Engaging with Alterity: The Chinese Style of Gardening in 18th-century Britain

The Chinese style of gardening in 18th-century Britain has long been a focus of attention and debate. While mainstream Anglo-American scholarship maintains that the roots of naturalistic English gardens developed from the classical and continental tradition, a counter-argument emphasises Chinese influence. Just as the Anglo-American scholarship was attacked for being Eurocentric, so the ‘Chinese influence’ proposition has been criticised for Sinocentrism.

In this talk, Dr Yue Zhuang proposes the postcolonial concept of alterity to assess the shifting image of Chinese gardens in British perceptions and its implications for constructing British imperial identity. My overview will range: from Sir William Temple’s (1685) praise of irregular Chinese gardens as a greater beauty to the remarkable commercial successes of William and John Halfpennies’ prints mingling the Chinese and the Gothic in the mid-century; from William Chambers’ works on Chinese buildings and gardens (1757; 1772) asserting Chinese authenticity to Horace Walpole’s ridicule of the Chinese style as bad taste. Rather than construing the malleable British presentations of the Chinese style through a binary of the colonial self and the colonised or marginalised other, I follow Mikhail Bakhtin’s concept of alterity which does not mean alienness, but rather an apartness that stands as a precondition for dialogue between Britain and China. This Bakhtinian alterity, which allows us to focus on similarities and entanglements as well as differences between the cultures of Britain and China, may offer sinology a critical perspective on both Eurocentrism and Sinocentrism.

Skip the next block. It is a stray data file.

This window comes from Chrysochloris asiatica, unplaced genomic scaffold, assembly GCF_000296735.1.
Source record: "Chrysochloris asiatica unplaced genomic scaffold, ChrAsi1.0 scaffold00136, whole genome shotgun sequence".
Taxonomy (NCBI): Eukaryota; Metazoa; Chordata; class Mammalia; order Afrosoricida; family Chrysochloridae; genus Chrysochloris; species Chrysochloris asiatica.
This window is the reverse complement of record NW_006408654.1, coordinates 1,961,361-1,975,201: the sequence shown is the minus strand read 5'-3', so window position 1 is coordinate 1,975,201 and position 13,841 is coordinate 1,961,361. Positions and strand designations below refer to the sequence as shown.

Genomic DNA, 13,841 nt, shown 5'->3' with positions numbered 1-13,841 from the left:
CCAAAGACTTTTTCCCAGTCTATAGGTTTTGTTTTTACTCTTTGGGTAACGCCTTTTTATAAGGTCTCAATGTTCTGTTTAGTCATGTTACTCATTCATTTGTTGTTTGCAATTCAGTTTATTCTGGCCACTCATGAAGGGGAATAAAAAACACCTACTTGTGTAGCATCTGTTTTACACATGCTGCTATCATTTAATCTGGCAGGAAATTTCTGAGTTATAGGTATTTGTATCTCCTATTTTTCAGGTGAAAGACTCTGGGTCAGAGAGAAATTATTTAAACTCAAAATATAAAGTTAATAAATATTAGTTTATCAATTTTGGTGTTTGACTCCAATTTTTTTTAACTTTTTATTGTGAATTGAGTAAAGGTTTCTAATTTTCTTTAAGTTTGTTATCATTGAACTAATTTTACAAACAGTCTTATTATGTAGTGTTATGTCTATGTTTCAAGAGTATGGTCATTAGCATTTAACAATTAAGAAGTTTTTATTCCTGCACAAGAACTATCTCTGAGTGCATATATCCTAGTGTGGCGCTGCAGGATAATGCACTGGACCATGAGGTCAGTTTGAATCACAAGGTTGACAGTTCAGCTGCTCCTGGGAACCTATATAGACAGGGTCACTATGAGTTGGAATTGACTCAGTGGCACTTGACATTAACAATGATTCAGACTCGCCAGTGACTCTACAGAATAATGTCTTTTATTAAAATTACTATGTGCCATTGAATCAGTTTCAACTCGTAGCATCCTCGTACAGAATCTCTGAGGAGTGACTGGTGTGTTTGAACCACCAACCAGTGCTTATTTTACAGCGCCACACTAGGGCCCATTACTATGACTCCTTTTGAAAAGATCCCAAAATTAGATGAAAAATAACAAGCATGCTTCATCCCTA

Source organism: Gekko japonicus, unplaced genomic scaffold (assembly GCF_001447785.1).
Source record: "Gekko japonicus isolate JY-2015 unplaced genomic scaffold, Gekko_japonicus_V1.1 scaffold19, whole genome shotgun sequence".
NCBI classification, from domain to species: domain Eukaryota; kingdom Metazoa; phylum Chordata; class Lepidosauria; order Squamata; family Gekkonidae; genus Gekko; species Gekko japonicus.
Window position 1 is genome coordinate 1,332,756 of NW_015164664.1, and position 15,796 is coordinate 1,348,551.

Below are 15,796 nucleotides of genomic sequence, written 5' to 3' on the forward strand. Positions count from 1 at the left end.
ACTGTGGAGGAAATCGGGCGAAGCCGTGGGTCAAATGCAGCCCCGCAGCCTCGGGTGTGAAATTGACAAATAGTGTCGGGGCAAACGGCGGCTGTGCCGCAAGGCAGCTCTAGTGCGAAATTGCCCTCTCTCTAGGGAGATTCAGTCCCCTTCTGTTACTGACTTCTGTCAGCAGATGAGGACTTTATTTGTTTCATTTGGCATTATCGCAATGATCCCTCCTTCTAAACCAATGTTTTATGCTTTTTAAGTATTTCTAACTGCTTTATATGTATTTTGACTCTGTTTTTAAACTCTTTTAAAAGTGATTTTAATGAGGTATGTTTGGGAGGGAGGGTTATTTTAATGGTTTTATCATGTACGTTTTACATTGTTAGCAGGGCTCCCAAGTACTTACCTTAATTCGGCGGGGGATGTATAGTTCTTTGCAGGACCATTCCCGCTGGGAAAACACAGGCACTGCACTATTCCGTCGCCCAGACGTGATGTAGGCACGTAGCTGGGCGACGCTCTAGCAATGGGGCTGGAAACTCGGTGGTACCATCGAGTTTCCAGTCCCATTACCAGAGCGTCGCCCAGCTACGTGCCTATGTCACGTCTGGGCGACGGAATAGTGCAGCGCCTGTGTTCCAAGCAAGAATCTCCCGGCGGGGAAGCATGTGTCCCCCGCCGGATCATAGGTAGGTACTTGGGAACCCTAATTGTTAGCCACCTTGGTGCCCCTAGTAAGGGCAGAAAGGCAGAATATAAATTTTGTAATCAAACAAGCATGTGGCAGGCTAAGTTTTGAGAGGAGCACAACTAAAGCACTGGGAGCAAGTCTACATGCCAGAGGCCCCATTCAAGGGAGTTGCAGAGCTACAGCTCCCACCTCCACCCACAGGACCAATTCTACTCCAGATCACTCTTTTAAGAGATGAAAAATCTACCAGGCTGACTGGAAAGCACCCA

Yue Zhuang is Senior Lecturer in Chinese, Art History and Visual Culture at the University of Exeter. She specialises in the landscape art history of China and Britain as well as the cross-cultural contacts between China and Europe in the 17th and 18th centuries. Her research projects have been funded by various institutions such as the Swiss National Foundation, EU Marie Skłodowska-Curie Actions and the Leverhulme Trust. Her publications include The Hermeneutical Tradition of Chinese Gardens (2015) and Entangled Landscapes: Early Modern China and Europe (2017) as well as journal articles focusing on the key figures in the history of the British reception of the Chinese style of gardening in the 18th century. She is currently co-editing a volume on The Garden Retreat in Asia and Europe: Ways of Dwelling in a Torn World and completing a monograph entitled Imperial Arcadia: Architecture, Landscape and the Funereal Imagination in 18th-century Britain.